There have been a lot of discussions about whether La Croix Rameau, or at least part of it, once were included in the vineyard know as Romanee Saint-Vivant.
I’m currently exploring this, but it’s clear that if this was the case – it was before 1827 – as the cadastre map below show that La Croix Rameau was established when the first cadastre maps were made.
There is however a small but interesting detail – the plot no 1152 located in the upper part of La Croix Rameau (under the “x” in Croix), it seems to have been included in Romanee Saint-Vivant after 1827. This plot was either acquired by Marey-Monge and included in Romanee Saint-Vivant – or perhaps Marey-Monge owned a part of La Croix Rameau, and included a part of these holdings in Romanee Saint-Vivant after 1827.
The Marey-Monge ownership
Romanee Saint-Vivant and the other holdings of the Priory of Saint Vivant was seized under the French revolution and was sold in 1791 to Nicolas-Joseph Marey, the son-in-law of Gaspard Monge. The Marey-Monge family bought some of the Priorys buildings in Vosne Romanee and most of the vineyards.
As mentioned above the Marey-Monge family continued to expand the holdings in Romanee Saint-Vivant, thus enlarging the three original sections – Clos du Neuf Journaux, Clos du Moytans and Clos des Quatre Journaux.
But did Marey-Monge at any time obtain monopoly ownership of Romanee Saint-Vivant? The answer is most likely no, as the Vigne a Jehan Roy du Rouvres section never seem to have been under Marey-Monge ownership, and this section was included in Romanee Saint-Vivant before 1827 according to the cadastre maps.
The main part of Romanee-Saint-Vivant was however under Marey-Monge ownership for almost 70 years, where the first section was sold off. In 1898 the Marey family sold the section Clos de quatre Journaux to Louis Latour.
It is however likely that the first plots were sold off even earlier, as the Gaudemet-Chanut have produced Romanee-Saint-Vivant in vintages before 1900. The Gaudemet family have seen bottles of 1890 Romanee-Saint-Vivant from the family domaine, and 1899 RSV is documented with a label. Gaudemet is not mentioned as a owner by Danguy and Aubertin in 1890, but Rodier mention Gaudemet in 1920 as one of the owners. The Gaudemet plot was sold of to Charles Noellat in 1925 after Marguerite Gaudemet passed away. The Noellat plot was originally 1,97 ha and is located in northern part of the vineyard next to the road between Romanee Saint Vivant and Les Suchots. The Gaudemet plot on Romanee-Saint-Vivant was never a part of the Chanut estate, but was acquired by Paul Gaudemet and his wife Marguerite Gaudemet (born Chanut) – most likely around 1890.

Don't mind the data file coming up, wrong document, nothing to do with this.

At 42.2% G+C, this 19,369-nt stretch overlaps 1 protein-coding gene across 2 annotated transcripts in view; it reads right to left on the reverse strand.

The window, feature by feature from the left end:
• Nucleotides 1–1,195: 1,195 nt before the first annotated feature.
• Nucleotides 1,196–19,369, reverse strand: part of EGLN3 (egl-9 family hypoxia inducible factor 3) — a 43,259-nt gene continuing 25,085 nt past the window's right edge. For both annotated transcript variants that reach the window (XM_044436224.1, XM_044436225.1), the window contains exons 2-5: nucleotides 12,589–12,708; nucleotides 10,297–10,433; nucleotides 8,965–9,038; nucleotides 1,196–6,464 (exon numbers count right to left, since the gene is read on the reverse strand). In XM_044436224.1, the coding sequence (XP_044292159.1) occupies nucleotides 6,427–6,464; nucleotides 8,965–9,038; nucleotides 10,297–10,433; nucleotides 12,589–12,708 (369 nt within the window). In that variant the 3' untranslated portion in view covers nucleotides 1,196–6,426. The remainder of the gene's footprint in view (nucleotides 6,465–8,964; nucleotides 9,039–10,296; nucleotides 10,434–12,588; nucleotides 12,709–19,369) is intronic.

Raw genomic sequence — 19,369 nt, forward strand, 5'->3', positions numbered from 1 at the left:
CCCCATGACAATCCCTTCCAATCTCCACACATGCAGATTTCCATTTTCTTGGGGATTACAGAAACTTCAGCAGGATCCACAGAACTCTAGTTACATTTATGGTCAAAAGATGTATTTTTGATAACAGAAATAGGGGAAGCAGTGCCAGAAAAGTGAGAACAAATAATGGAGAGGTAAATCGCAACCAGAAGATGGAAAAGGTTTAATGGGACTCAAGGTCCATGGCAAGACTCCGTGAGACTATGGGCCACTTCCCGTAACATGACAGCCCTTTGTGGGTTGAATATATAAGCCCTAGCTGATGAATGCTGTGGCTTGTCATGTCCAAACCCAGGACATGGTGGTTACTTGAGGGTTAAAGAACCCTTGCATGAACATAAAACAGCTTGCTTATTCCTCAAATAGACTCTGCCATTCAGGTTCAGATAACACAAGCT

In 1966 the remaining part of Romanee Saint-Vivant (5.28 ha) was leased to Domaine-de-la-Romanee Conti by Geneviève Marey-Monge, with a clause stating that DRC had a option to buy the vineyard if it came up for sale. The Neyrand family, decendents of the Marey-Monge family, finally sold the rest of Romanee Saint-Vivant to Domine-de-la-Romanee-Conti in 1988.
The map below show the four main sections in the Romanee Saint-Vivant vineyard.
Clos des Quatre Journaux – The Louis Latour section
This original section was bought by Louis Latour in 1898 just four years before his death. After his death the section was divided almost equally between his son Louis Latour and his daughter Marie Poisot. Louis Latour got the northern part of Clos des Quatre Journaux – the current Louis Latour plot, and Marie Poisot got the southern part towards La Grand Rue – the Poisot part was in total around 0.75 ha, while the Latour part is repported to be slightly bigger – 0.80 ha.
The Poisot part of Clos des Quatre Journaux has since been divided in to three plots, but the two plots in the southwest corner just below Romanee-Conti are still owned by the Poisot family. Domaine l’Arlot acquired a 0.25 ha plot from Henri Poisot-Piquet in 1990 – a plot located between the current Poisot plot and the Louis Latour plot – also just below Romanee-Conti.